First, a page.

10:41 Écrit par chax18 dans Livre | Lien permanent | Commentaires (1) | Tags : english, lessons, school, di hunter |  Partager sur Facebook |

27 novembre 2009

LVDC 6: LVDC in English

As one of my wishes is to travel and live abroad as much as I can, I feel some posts in English are relevant to this blog. So I will start with a short introduction of myself:

My name is Charles Dechoux and right now I am a fifth-year student in E-commerce and IT. I was born on September 21st, 1987 in Bourges, a small city in the center of France which had its Golden Age 25 centuries ago and is now kind of unimportant - but this will be the subject of a later post. Just keep in mind that I grew up there, the center being nice, the surroundings typically French with castles, great landscapes and people who did not change their mentality since the Revolution. It is a lovely location for kids, but as soon as I neared 16 my only wish was to get the HELL out of there.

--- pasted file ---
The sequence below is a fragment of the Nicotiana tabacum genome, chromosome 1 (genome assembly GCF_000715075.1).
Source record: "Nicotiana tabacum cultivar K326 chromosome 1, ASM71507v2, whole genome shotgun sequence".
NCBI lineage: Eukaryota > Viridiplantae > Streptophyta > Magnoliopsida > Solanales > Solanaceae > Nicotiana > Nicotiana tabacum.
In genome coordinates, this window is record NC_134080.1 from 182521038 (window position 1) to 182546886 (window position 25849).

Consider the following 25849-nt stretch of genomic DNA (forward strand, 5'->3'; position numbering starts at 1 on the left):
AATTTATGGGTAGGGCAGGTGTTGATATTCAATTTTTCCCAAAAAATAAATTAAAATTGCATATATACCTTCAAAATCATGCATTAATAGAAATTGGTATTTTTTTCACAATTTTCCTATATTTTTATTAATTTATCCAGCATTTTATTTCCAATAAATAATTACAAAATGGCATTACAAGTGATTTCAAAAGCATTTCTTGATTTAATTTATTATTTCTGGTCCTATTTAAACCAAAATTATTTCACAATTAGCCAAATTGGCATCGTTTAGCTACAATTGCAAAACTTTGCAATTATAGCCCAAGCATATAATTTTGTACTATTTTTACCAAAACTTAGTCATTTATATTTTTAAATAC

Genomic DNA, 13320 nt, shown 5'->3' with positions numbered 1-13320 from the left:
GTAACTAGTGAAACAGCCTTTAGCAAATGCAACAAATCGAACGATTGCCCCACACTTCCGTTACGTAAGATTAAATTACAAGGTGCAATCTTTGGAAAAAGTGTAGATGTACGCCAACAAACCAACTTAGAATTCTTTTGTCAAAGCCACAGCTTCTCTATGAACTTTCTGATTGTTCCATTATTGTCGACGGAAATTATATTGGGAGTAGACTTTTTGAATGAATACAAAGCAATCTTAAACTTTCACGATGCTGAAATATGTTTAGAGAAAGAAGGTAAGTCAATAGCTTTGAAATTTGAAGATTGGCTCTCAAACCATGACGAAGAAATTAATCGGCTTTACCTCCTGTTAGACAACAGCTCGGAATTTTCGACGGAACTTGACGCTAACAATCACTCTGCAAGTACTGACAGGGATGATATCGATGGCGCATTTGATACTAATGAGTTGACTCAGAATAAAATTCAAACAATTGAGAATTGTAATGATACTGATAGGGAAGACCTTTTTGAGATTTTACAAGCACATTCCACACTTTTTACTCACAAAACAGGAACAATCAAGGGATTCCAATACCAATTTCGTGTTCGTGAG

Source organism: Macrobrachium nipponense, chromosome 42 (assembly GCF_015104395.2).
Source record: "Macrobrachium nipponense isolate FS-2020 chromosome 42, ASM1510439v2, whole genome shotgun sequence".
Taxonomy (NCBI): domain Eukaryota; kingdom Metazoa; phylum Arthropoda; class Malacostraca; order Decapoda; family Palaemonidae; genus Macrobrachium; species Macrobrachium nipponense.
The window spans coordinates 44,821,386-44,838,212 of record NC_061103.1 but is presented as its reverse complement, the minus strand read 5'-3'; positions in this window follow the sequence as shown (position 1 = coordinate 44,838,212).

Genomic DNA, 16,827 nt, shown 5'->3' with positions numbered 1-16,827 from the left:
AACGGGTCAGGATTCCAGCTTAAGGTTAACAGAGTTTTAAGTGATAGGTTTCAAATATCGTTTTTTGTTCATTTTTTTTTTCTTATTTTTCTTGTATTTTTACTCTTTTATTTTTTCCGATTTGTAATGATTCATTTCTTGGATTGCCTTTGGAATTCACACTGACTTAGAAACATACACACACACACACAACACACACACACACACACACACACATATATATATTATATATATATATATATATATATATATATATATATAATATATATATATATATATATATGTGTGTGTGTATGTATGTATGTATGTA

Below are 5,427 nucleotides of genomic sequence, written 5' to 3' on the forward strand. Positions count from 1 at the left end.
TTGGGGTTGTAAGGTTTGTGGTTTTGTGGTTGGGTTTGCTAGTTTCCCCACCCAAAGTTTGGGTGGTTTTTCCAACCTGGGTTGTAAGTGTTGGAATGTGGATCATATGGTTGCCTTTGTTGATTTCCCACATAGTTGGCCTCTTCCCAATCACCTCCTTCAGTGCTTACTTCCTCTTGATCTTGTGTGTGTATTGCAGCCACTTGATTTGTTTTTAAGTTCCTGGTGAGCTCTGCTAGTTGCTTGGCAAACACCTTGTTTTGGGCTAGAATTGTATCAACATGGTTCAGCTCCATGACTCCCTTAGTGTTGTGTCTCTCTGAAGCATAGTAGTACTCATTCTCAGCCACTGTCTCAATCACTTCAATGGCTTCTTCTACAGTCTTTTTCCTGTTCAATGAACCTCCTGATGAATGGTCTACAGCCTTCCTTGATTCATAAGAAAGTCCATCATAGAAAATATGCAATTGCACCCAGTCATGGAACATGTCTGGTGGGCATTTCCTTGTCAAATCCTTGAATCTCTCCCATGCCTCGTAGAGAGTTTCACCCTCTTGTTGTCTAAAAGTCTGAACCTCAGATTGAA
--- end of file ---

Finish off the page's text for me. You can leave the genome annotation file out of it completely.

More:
My first step was to join the former elite French educational system, the Grandes Ecoles - system that I may write about in another post. This lead me, first, to Orléans - I was so half-way from Paris - where I lived two years and had one of the greatest times in my life, studying hard maths and physics and having simple but true fun with my fellow students at the boarder.

I then moved to my school in Lille, where I should study until April 2010 IT, E-commerce, as well as project management. Here I also made some friends, I go to parties, play the violin in an orchester and try to figure out my future while watching each and every episode of Sex & the City.